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How do You Convince a Family Member to Upgrade an Old (and Possibly Compromised) System?

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This week saw the arrival of Windows XP’s EOL date, yet many are holding onto it, and on occasion, even older systems still. How do you convince a stubborn family member that updating their unsupported system to a newer, more secure one is in their best interest?

Today’s Question & Answer session comes to us courtesy of SuperUser—a subdivision of Stack Exchange, a community-driven grouping of Q&A web sites.

The Question

SuperUser reader marczellm is looking for help in convincing a stubborn family member to upgrade their old (and possibly compromised) system:

The situation I face is a family member whose position is the following:

  • I do not want to update something that works because updates may break something. Look at our old computer that runs Windows 98. I have been using it every day for everything for 15 years now and it works without any problem, even though there is absolutely no anti-virus or anything.

Using the same reasoning, he strongly resisted installing any updates or service packs on his other computer running Windows XP, and now that XP is dead, I cannot even imagine how he will react to the choice of either:

  • Buying several copies of Windows 7 for his computers for serious money, or
  • Switching to Linux and basically relearning how to use computers from scratch

What facts can I use to convince them that it is bad if the computer is infected with malware, even if they do not notice anything wrong?

What can marczellm do in order to convince his family member that upgrading for personal security and system stability is a good idea?

The Answer

SuperUser contributors Frank Thomas and Mejwell have the answer for us. First up, Frank Thomas:

The best and least refutable argument is, that if you have nothing else to protect, you have your reputation.

If your account starts sending virus spam, you have to answer to everyone in your address book.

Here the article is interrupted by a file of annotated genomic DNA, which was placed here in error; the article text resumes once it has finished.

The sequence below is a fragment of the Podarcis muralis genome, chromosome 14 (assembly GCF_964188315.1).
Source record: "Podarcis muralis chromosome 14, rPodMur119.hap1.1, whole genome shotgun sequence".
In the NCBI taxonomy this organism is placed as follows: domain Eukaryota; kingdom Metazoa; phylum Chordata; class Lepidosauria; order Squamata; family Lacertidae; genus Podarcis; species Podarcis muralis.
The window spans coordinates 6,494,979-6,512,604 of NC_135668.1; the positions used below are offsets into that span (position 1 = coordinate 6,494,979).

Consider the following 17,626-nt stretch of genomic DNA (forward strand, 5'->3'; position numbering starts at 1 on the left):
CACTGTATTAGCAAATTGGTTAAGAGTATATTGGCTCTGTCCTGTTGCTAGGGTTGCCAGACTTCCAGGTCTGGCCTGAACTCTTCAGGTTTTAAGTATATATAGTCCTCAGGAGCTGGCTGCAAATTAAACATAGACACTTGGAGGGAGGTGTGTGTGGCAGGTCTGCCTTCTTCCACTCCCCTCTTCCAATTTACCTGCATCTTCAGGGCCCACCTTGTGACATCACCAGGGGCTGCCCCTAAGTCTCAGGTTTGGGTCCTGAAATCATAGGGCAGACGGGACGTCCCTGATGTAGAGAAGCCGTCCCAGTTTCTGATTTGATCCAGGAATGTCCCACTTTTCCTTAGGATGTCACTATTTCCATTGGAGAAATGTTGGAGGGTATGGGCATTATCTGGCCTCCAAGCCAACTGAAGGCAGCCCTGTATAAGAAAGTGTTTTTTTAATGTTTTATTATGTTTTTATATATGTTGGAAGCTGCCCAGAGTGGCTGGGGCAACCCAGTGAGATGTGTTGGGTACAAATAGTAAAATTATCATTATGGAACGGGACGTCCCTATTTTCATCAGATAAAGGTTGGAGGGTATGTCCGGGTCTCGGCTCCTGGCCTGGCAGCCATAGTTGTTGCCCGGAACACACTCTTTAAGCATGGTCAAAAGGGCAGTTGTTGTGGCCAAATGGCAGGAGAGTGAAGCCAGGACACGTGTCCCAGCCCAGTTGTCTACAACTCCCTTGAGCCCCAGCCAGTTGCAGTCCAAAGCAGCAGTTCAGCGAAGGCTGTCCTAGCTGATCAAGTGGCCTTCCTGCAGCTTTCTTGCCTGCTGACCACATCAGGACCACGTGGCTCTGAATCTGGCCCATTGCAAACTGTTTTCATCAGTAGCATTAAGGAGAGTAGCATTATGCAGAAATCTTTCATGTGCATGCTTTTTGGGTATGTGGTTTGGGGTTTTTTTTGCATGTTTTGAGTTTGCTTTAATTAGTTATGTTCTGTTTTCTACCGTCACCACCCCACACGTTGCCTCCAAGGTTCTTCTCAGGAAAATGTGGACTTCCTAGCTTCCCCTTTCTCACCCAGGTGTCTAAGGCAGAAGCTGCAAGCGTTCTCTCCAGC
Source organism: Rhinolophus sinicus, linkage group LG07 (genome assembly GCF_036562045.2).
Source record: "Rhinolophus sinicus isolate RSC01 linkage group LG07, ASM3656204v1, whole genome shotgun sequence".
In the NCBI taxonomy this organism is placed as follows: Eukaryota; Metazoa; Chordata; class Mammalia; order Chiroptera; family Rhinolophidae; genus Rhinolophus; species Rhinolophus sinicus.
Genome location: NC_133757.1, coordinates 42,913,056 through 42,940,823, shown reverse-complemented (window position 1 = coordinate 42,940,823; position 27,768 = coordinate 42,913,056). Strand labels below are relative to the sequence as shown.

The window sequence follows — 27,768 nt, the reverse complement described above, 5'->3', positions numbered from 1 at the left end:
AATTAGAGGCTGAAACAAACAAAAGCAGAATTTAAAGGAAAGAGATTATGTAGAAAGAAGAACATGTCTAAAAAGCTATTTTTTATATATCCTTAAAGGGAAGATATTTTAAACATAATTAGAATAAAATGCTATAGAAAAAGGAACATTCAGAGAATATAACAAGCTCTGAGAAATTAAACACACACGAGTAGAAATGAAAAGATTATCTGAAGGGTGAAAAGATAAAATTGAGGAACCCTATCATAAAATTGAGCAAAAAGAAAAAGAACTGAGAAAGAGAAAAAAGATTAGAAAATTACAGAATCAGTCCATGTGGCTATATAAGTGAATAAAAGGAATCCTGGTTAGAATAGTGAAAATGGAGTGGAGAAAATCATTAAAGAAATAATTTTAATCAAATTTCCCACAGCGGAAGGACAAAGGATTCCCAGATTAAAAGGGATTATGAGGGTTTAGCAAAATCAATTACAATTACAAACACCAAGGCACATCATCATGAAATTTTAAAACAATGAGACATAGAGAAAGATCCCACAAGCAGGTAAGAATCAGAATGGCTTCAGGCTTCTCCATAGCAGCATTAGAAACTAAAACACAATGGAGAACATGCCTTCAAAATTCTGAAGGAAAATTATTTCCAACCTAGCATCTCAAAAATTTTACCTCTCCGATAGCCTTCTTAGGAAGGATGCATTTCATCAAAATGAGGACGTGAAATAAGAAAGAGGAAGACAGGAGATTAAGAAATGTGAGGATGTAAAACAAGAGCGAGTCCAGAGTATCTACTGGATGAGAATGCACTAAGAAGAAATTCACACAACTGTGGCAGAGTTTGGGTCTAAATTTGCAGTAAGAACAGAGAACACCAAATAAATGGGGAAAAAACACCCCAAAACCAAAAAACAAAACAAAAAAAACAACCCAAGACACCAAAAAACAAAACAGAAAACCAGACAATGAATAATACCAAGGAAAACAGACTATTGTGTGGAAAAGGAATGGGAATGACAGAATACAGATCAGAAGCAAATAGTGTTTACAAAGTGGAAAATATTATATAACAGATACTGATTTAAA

If the FBI starts asking why your PC engaged in a coordinated DDOS attack on a bank’s website (because you got enrolled in the Zeus botnet), you have to let them sift through all your personal artifacts to (hopefully) prove you are not a cyber-criminal suitable for imprisonment for 30+ years. Or worse yet, someone used your computer as a proxy for downloading child pornography, stealing and selling credit card data, or selling drugs on the Silk Road.

Everyone has their reputation (and potentially their freedom) to protect. Emphasizing that is one of the more effective ways to teach people (patching) religion. Just an investigation on some of these topics is enough to show up in background checks, which can follow you the rest of your life.

Followed by the answer from Mejwell:

The best way to explain to non-technical people is via an analogy, and this is analogous to keeping information in a shoebox on your open windowsill. It depends on your behavior whether or not the information in the shoebox is worth taking, or whether anyone will end up taking it, but the fact remains that anyone that has a half a mind to do so easily can.

There are many reasons beyond those listed here by Frank Thomas and Mejwell for why using an up-to-date system is a good idea when it comes to maintaining your personal security. There is no need to extend an open invitation to trouble when it can be avoided with a little bit of prudence and care. Make sure to check out the lively discussion via the original thread link below!


Have something to add to the explanation? Sound off in the comments. Want to read more answers from other tech-savvy Stack Exchange users? Check out the full discussion thread here.

Akemi Iwaya (Asian Angel) is our very own Firefox Fangirl who enjoys working with multiple browsers and loves 'old school' role-playing games. Visit her on Twitter and .

  • Published 04/10/14

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